Google Trends is an online data exploration tool that features real time search data from Google. Users can explore people’s search interests and find additional data like the most relevant articles, interest over time, interest by region, trending queries, and related topics. After you search a term, you will see a map which shows the regions where the term is most popular in the world. Users can also go back past and compare different terms from the year 2004 to the last 36 hours to understand relation between them. Learn How to Harness the Power of Google Trends.
|Learning||Social constructivism, Connectivism|
|Ease of Use||★★★★✩|
|Class Size||Compare up to five groups and each group has 25 terms|
|ISTE*S||Computational Thinker, Knowledge Constructor, Global Collaborator|
Price: Google trends is a free online tool.
Ease of use: Google Trends is simple and well designed website. Help center concisely expresses how to use the website step by step. There is no FAQ section, so users may not find a quick response for their questions.
Designers: Google was founded in 1998 by Larry Page and Sergey Brin Menlo Park, California, U.S. They moved to headquarters to the Mountain View, California in 2004 and called there as “Googleplex”.
Accessibility: Google apps supports screen reader, TalkBack, full page zoom, high contrast settings, and chrome accessibility extensions to increase accessibility.
Google Trends Overview Video
Google Trends & the SAMR Model
Dr. Ruben Puentedura’s SAMR model offers a lens for examining how technology is adopted in a classroom. As you strive to incorporate online tools into your classroom, we encourage you to use this model as an analytic tool. Here is an example of how Skype might fit within the SAMR model:
- Substitution: Students use Google Trends to explore what is going on in the world. (instead of getting information through printed media such as magazine, book, and newspaper).
- Augmentation: Students can explore multimodal representations of datasets.
- Modification: Students critically analyze real time data from Google searches.
- Redefinition: Students can explore math, science, social studies, and other data related to their personal interests.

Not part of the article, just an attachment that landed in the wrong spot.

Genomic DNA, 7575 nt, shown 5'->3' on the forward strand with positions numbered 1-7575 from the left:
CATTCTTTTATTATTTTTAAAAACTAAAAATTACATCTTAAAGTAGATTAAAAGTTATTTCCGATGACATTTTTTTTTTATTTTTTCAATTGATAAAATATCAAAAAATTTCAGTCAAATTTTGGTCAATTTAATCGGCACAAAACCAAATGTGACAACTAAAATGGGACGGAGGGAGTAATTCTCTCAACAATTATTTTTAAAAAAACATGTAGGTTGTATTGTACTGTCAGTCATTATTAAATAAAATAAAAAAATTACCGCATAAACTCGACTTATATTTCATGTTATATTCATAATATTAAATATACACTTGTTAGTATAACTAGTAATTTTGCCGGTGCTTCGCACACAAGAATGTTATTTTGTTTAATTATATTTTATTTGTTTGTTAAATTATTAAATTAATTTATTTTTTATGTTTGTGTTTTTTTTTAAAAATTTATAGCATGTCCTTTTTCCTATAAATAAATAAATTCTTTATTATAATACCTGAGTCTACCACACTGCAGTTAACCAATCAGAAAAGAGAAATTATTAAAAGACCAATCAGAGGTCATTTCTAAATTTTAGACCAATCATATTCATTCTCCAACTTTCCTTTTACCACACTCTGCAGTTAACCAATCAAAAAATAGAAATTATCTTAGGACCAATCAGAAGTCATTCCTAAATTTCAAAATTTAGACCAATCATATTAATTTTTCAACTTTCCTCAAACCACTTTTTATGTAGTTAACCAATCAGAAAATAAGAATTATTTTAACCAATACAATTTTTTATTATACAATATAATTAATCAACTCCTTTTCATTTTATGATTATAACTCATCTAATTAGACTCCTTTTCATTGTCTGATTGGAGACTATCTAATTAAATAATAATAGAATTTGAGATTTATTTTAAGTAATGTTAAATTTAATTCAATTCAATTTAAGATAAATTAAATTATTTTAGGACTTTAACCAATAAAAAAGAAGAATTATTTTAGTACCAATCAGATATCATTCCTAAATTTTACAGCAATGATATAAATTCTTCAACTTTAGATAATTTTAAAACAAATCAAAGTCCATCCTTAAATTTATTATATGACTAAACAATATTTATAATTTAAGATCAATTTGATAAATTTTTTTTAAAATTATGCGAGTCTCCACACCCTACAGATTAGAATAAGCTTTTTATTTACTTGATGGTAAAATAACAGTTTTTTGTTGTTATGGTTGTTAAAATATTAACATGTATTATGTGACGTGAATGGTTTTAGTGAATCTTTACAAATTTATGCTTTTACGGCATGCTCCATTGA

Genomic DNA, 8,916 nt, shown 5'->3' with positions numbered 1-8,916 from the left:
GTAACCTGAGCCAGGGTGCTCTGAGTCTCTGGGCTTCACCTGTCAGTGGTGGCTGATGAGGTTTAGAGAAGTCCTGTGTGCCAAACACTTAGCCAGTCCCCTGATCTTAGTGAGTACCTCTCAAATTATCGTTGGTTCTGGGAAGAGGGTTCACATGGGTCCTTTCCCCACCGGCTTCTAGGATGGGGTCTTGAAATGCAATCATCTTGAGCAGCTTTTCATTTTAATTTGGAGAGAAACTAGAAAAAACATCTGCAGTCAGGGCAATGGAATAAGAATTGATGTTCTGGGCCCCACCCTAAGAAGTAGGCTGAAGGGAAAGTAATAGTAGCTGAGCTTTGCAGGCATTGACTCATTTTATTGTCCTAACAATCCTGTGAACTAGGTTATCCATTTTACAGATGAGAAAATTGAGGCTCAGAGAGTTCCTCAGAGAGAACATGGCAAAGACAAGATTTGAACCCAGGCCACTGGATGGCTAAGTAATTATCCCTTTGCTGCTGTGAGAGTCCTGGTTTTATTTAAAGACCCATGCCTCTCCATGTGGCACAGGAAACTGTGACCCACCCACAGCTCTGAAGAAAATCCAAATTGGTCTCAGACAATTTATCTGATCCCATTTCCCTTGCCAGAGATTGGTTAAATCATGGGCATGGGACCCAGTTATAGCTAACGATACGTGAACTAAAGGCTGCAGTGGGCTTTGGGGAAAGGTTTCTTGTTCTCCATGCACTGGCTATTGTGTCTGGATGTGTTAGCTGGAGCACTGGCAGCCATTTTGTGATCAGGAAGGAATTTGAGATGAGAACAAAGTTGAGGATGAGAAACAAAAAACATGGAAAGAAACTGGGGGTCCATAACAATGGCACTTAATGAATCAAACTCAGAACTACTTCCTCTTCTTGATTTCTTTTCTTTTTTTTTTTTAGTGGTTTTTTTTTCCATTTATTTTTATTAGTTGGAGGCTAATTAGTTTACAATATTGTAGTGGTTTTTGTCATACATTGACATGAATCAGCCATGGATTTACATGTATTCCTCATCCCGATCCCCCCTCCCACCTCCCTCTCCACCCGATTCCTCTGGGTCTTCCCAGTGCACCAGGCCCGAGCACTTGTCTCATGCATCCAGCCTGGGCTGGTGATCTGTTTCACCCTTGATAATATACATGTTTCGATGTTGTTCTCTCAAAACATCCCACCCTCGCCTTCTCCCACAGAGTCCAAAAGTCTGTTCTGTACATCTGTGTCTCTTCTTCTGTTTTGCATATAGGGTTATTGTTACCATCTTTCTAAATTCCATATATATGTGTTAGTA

Math: Students can analyze Google Trends graphs and charts to make informed decisions and identify patterns in the data.
Science: Students can explore trending science topics.
English/Language Arts: Students can write stories based on their interpretation of Google Trends data (e.g., comparing search results for Taylor Swift and Kim Kardashian).
Other: Geography, brainstorming with Google correlate, create relevant content (see 7 Ways to Use Google Trends )
- What is Google Trends data
- Google Trends
- How to Use Google Trends for SEO
- The most interesting states in America
- 10 Reasons You Should Use Google Trends
- The Google Trends Data Goldmine
How to Use Google Trends
- Go to Google Trends
- Click “Sign In” and at the top of right corner
- Then click on at the bottom of “Create an account” register for an account
- Return to “Google Trends” and sign in
- Setup your profile page
- Click on the people silhouette icon in the top right corner (next to the “Tweet” button)
- Click on “My account”
- Add a photo and change the settings to which you want
- Explore Topics to find what people have been searched recently
- Use an example which is given by Google Trends
- Click on one of the stories topics and see visual and written data
- Move mouse around the graphic and discover what the trends are in certain times
- Click on the map which is at the bottom of the page to explore interest of subregion
- Or click one of the “Trending queries” in the top right next to the map
- Compare the terms
- Search for a term like “Facebook”
- Then click on the “+compare” inside the topic box
- Add another term like “twitter” you want to compare then see the results
- Remove a term from the compare lists go to terms box then click the “X”
Nevin, R. (2009). Supporting 21st-century learning through Google Apps. Teacher Librarian, 37(2), 35.
Vaughan, L., & Romero‐Frías, E. (2014). Web search volume as a predictor of academic fame: an exploration of Google Trends. Journal of the Association for Information Science and Technology, 65(4), 707-720.
Mavragani, A., & Tsagarakis, K. P. (2016). YES or NO: Predicting the 2015 GReferendum results using Google Trends. Technological Forecasting and Social Change.
Choi, H., & Varian, H. (2012). Predicting the present with Google Trends. Economic Record, 88(s1), 2-9.